Install Ceiling Fan Using WireMold Solution

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  #1  
Old 06-16-04, 02:48 PM
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Install Ceiling Fan Using WireMold Solution

I'm planning on installing 2 ceiling fans in 2 bedrooms and I want to use the matal raceway solution that is being offered by WireMold. This will be the first time I've done something like this so I'm still in the planning phase.

However, I wanted to know, after watching the video about the ceiling fan installation on WireMold.com, they are not cuting a whole in the wall to mount the box rather using only the circular fixture box mounted to the outside of the wall to the joist in the ceiling. Is this safe and strudy enough to hold the average ceiling fan? Just as with the video, I too do not have a current fixture in the ceiling so everything will be new including wires that need to be run.

In the video, they used the wires from a socket/outlet to the ceiling fan which ment they have to add a switch in the middle to be able to control the fan. I was also wondering if it would be possible to just run the wires starting from an existing switch directly to the fan rather than from a socket/outlet then to a switch then to the fan. There is a switch in our bedrooms that operate a scoket/outlet on the opposite side of the wall (i.e. for a standing lamp). Could I run the wires in the switch directly to the fan?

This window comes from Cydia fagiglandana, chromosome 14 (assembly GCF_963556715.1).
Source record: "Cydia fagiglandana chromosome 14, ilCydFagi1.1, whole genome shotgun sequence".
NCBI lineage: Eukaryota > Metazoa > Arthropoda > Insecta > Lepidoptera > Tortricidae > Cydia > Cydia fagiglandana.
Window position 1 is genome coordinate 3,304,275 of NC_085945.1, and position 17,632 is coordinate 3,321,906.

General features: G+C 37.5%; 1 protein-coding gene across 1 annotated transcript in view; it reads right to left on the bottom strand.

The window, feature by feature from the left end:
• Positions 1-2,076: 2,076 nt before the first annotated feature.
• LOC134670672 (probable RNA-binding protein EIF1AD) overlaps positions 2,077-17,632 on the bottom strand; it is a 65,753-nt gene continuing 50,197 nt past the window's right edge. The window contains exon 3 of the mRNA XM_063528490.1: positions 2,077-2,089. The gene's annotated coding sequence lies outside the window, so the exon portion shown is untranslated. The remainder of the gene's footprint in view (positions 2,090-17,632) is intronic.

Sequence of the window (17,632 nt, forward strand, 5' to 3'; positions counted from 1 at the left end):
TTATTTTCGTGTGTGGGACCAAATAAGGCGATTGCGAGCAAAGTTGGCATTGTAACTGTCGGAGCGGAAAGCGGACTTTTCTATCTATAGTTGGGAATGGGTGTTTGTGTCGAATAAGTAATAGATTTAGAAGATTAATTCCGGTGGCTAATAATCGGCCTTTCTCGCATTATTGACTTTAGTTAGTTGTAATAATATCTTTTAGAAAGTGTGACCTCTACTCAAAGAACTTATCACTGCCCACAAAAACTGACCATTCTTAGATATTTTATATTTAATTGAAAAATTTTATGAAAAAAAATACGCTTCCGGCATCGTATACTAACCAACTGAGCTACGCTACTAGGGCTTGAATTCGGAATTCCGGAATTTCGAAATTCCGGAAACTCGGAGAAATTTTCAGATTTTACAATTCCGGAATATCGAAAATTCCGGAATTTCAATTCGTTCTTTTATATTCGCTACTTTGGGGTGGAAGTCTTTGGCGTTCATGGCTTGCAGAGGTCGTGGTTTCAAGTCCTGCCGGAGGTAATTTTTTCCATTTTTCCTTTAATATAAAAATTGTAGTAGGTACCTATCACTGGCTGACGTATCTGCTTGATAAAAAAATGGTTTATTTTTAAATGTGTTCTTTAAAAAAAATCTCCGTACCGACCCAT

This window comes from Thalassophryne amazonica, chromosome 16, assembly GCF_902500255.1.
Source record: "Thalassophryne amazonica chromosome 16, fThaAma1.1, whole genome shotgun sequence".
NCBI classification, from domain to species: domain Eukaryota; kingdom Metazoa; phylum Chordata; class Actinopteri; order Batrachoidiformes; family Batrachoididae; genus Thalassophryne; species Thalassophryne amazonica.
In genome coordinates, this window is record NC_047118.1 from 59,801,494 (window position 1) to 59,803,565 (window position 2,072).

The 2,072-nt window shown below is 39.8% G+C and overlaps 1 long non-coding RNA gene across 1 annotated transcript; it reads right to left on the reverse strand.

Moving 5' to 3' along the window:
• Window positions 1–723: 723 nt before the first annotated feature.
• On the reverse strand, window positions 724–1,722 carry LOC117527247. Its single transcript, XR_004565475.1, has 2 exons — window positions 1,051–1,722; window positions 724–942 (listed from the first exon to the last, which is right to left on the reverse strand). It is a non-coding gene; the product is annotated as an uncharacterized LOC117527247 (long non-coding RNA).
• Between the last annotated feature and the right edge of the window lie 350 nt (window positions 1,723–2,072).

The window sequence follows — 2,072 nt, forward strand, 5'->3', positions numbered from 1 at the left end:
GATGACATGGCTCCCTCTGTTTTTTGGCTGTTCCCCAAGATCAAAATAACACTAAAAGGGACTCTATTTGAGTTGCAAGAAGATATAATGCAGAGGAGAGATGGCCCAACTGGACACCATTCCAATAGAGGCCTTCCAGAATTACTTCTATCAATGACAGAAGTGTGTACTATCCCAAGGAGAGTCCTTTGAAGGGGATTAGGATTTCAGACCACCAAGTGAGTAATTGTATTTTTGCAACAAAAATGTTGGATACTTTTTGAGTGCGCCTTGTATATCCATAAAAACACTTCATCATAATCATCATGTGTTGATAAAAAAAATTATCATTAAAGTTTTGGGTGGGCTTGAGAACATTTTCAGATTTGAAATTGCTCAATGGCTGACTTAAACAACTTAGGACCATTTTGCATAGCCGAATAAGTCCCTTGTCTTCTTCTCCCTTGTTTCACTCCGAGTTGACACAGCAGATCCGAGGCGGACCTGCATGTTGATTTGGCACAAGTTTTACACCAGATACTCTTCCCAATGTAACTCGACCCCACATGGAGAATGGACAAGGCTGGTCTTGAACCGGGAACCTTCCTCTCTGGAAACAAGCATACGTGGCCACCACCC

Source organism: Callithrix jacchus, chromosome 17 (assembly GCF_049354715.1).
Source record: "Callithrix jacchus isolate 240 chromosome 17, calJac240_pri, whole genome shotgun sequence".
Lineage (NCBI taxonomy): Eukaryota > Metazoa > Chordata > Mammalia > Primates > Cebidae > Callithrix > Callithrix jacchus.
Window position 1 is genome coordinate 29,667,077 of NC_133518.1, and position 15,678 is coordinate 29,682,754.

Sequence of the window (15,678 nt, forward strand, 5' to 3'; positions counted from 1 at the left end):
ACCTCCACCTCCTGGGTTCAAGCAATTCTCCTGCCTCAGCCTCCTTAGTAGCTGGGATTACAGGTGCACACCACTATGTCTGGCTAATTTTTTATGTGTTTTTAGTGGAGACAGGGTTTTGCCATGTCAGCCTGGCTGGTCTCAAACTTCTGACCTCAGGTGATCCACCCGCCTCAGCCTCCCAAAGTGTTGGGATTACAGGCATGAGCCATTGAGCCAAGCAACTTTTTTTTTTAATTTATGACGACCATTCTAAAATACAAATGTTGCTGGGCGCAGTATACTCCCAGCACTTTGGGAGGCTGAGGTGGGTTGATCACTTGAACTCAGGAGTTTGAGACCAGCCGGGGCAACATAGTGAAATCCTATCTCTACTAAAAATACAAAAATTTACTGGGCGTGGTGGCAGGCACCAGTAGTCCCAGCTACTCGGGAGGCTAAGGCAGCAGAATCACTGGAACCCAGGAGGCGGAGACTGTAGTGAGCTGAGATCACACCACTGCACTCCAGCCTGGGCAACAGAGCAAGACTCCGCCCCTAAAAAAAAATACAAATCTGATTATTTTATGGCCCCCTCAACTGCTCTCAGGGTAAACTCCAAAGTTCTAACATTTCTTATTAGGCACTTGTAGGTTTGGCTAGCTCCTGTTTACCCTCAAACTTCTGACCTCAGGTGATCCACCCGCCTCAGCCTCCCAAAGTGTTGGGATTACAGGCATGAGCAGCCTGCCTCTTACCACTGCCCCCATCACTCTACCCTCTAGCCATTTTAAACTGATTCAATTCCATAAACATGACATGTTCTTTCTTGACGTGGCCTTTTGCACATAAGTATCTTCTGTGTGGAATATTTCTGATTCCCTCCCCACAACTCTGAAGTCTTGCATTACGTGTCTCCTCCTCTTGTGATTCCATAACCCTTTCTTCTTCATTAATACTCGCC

Thanks for the help
 
  #2  
Old 06-16-04, 03:59 PM
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If there is an attic above this room, I would encourage you to skip the Wiremold and do the job properly. It isn't harder to put the wire inside the wall--it is just a bit scarier.

A fan-rated metal junction box mounted to the bottom of the joist with some long screws is a very strong attachment. It should be fine.

Starting the wiring from an existing switch is the source of many DIY errors. If there are two black wires and two white wires in the switch box, then this is probably doable. If there is only one black wire and one white wire in the switch box, then forget that idea (unless you're willing to give up switching what the switch currently switches). If this is a 3-way switch (i.e., the switch lever is blank rather than saying "on" and "off" on it), then starting at the switch might be an even worse idea.

Running wiring inside the wall is like going off the high dive. It's only scary until you've done it once. And the result is ever so much more satisfying.